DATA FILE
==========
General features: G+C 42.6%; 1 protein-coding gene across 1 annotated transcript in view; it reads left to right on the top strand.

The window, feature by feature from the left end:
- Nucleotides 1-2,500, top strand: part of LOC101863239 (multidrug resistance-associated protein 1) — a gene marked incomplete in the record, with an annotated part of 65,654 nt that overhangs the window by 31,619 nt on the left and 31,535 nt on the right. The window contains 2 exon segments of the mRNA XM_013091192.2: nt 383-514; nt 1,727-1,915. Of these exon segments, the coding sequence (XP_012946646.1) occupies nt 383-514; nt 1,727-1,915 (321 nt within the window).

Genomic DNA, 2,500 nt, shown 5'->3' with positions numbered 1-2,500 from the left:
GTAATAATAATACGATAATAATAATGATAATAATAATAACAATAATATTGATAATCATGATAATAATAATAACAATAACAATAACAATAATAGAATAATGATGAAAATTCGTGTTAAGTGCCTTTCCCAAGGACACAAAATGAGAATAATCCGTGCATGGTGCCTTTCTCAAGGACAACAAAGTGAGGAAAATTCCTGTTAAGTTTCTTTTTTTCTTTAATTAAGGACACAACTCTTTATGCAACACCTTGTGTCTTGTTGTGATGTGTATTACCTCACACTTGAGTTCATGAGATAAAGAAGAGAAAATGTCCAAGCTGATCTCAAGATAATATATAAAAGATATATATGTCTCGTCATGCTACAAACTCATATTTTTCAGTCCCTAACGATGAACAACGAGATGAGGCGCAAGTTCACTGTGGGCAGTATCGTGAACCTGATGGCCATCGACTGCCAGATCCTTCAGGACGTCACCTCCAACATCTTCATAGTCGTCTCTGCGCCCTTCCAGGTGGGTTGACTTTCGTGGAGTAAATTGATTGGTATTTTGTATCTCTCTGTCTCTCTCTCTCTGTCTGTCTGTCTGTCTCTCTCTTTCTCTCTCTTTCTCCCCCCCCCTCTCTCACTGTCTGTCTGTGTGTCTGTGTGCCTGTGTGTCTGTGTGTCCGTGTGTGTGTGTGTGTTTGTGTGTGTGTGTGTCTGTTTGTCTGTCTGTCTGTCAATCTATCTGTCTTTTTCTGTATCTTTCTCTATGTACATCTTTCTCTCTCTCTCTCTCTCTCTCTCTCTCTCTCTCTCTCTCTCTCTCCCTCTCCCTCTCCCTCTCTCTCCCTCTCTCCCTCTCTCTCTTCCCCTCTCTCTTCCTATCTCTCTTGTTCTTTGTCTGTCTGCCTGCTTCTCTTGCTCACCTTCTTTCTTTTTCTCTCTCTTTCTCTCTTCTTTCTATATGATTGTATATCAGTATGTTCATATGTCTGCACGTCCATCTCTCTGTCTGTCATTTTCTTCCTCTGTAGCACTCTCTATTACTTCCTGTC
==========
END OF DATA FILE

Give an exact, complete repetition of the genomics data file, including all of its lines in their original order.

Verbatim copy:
General features: G+C 42.6%; 1 protein-coding gene across 1 annotated transcript in view; it reads left to right on the top strand.

The window, feature by feature from the left end:
- Nucleotides 1-2,500, top strand: part of LOC101863239 (multidrug resistance-associated protein 1) — a gene marked incomplete in the record, with an annotated part of 65,654 nt that overhangs the window by 31,619 nt on the left and 31,535 nt on the right. The window contains 2 exon segments of the mRNA XM_013091192.2: nt 383-514; nt 1,727-1,915. Of these exon segments, the coding sequence (XP_012946646.1) occupies nt 383-514; nt 1,727-1,915 (321 nt within the window).

Genomic DNA, 2,500 nt, shown 5'->3' with positions numbered 1-2,500 from the left:
GTAATAATAATACGATAATAATAATGATAATAATAATAACAATAATATTGATAATCATGATAATAATAATAACAATAACAATAACAATAATAGAATAATGATGAAAATTCGTGTTAAGTGCCTTTCCCAAGGACACAAAATGAGAATAATCCGTGCATGGTGCCTTTCTCAAGGACAACAAAGTGAGGAAAATTCCTGTTAAGTTTCTTTTTTTCTTTAATTAAGGACACAACTCTTTATGCAACACCTTGTGTCTTGTTGTGATGTGTATTACCTCACACTTGAGTTCATGAGATAAAGAAGAGAAAATGTCCAAGCTGATCTCAAGATAATATATAAAAGATATATATGTCTCGTCATGCTACAAACTCATATTTTTCAGTCCCTAACGATGAACAACGAGATGAGGCGCAAGTTCACTGTGGGCAGTATCGTGAACCTGATGGCCATCGACTGCCAGATCCTTCAGGACGTCACCTCCAACATCTTCATAGTCGTCTCTGCGCCCTTCCAGGTGGGTTGACTTTCGTGGAGTAAATTGATTGGTATTTTGTATCTCTCTGTCTCTCTCTCTCTGTCTGTCTGTCTGTCTCTCTCTTTCTCTCTCTTTCTCCCCCCCCCTCTCTCACTGTCTGTCTGTGTGTCTGTGTGCCTGTGTGTCTGTGTGTCCGTGTGTGTGTGTGTGTTTGTGTGTGTGTGTGTCTGTTTGTCTGTCTGTCTGTCAATCTATCTGTCTTTTTCTGTATCTTTCTCTATGTACATCTTTCTCTCTCTCTCTCTCTCTCTCTCTCTCTCTCTCTCTCTCTCTCTCCCTCTCCCTCTCCCTCTCTCTCCCTCTCTCCCTCTCTCTCTTCCCCTCTCTCTTCCTATCTCTCTTGTTCTTTGTCTGTCTGCCTGCTTCTCTTGCTCACCTTCTTTCTTTTTCTCTCTCTTTCTCTCTTCTTTCTATATGATTGTATATCAGTATGTTCATATGTCTGCACGTCCATCTCTCTGTCTGTCATTTTCTTCCTCTGTAGCACTCTCTATTACTTCCTGTC